These halves [Old and New Testaments] of the Bible cannot truly be separated. They deal with a single theme … throughout the whole runs an organic unity. No part could be taken out without destroying something vital to the whole. The Old Testament is incomplete without the New Testament. The New Testament requires the Old Testament as its foundation. As Francis Bacon long ago observed, “The New Testament is enfolded in the Old; the Old Testament is unfolded in the New.”

As we will examine in a future article, all Scripture pertains to Jesus Christ and finds its fulfillment in Him. The Old Testament points to and leads us to the cross of Christ at Calvary and the New Testament flows from His amazing victory and triumph upon the cross.

The Old Testament

The Old Testament is the first 39 books of the Bible, covering approximately 4000 years of history. It’s considered Scripture for both Jews and Christians.

The Old Testament begins with the creation of earth (and the universe) [yes, I subscribe to the young earth creation view, but more on that another time], describes  why the earth and humans are the way they are (it’s called “sin”), who God is and what He wants to do to free His people from the consequences of sin (I’ll give you the secret: it leads us to our need for Jesus). In its pages we discover God’s promises and covenants, and we trace the history of His chosen people through their ups and downs. The Old Testament ends with the Hebrew nation, the Jews, returning from captivity, rebuilding the temple and reestablishing life in the Promised Land of Israel.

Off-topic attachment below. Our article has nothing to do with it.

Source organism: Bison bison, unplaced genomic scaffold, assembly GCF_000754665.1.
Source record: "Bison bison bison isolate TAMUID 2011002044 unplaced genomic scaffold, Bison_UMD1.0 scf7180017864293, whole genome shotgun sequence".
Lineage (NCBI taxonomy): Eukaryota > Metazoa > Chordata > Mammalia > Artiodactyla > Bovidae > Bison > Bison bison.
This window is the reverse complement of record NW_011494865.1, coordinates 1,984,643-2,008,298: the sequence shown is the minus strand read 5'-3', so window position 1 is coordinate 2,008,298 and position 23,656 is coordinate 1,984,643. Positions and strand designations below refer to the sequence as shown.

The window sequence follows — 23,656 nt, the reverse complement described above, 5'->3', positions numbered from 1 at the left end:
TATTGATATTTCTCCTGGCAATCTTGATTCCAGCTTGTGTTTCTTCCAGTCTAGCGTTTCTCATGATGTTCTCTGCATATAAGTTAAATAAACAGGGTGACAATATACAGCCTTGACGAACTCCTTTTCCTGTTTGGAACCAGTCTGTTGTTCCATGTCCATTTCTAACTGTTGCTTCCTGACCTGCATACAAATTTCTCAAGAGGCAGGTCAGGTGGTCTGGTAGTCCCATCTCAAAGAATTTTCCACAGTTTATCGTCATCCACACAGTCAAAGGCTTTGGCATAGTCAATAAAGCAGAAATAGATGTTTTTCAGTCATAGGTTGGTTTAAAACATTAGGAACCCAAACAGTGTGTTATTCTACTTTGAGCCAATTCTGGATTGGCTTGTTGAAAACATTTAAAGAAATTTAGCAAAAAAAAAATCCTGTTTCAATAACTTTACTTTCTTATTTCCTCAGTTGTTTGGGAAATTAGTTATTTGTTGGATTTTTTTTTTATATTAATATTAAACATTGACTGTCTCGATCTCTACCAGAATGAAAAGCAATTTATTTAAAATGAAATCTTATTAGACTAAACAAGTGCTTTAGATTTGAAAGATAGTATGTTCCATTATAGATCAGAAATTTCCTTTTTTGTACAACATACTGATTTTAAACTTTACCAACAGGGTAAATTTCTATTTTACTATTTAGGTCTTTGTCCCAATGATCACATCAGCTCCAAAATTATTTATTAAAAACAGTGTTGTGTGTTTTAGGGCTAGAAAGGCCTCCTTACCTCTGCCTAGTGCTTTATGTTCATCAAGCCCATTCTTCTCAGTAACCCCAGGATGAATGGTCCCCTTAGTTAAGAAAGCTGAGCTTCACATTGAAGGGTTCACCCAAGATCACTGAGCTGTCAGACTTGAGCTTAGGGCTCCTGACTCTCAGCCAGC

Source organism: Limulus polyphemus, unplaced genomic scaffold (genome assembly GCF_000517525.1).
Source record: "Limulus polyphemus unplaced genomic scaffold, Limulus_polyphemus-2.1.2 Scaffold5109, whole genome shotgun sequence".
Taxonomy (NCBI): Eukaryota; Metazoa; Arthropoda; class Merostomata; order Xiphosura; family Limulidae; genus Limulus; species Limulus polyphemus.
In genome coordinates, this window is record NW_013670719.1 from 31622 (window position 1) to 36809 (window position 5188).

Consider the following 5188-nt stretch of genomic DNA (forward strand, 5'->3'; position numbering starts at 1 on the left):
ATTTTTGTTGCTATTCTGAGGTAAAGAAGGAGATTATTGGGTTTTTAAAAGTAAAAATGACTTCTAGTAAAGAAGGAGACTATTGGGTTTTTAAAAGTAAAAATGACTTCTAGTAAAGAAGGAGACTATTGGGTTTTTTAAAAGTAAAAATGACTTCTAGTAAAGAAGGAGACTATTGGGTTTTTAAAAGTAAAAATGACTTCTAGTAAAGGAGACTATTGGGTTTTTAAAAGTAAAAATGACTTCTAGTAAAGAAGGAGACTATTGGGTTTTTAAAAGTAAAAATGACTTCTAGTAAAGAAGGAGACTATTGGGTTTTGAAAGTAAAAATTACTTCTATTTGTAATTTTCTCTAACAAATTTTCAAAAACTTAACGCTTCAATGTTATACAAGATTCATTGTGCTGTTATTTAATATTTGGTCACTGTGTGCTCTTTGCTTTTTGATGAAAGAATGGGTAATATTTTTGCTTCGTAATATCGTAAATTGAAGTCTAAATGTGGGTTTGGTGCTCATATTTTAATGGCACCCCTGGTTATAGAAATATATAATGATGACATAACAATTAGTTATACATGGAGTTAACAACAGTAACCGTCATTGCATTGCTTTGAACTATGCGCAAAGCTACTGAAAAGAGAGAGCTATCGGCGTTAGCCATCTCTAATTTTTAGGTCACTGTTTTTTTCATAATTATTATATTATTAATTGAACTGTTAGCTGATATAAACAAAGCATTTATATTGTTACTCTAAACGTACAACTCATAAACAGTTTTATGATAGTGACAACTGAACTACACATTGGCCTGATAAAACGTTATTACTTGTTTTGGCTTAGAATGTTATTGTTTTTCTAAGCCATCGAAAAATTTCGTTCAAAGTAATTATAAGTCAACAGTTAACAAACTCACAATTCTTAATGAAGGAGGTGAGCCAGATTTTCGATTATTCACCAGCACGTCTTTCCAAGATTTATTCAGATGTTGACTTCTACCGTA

It’s important to note that while the organization of the Old Testament books are not in chronological order, there is a purposeful arrangement to it.

The order of the Old Testament in the Bible


5 Books of Law (The Books of Moses: The Torah) 


Pre-Exile History

1 & 2 Samuel
1 & 2 Kings
1 & 2 Chronicles

Post-Exile History


Wisdom, Poetry, and Praise

Song of Songs (Song of Solomon)


Major Prophets*


Minor Prophets*


*What is the difference between the “Major Prophets” and the “Minor Prophets”?

We distinguish the prophetic books into “major” and “minor” categories—this emphasis is not about the importance or impact of the book but a literary distinction of the actual length and focus of the book. The Major Prophets are called thus because they are longer in length and have more of a global focus in their content than the the Minor Prophets—which are usually shorter in length and their content is more narrowly focused. Though one could argue that Hosea and Zechariah are longer in length than Daniel, Daniel is still considered a Major Prophet because of the book’s global focus while Zechariah and Hosea have a narrow message and focus. Also note that Lamentations is included where it is because though short, it was written by Jeremiah and it logically made sense to include it with his book.

The chronological order of the Old Testament 

The New Testament 

The New Testament is the remaining 27 books of the Bible—with the primary focus of Jesus Christ and Him crucified (and resurrected).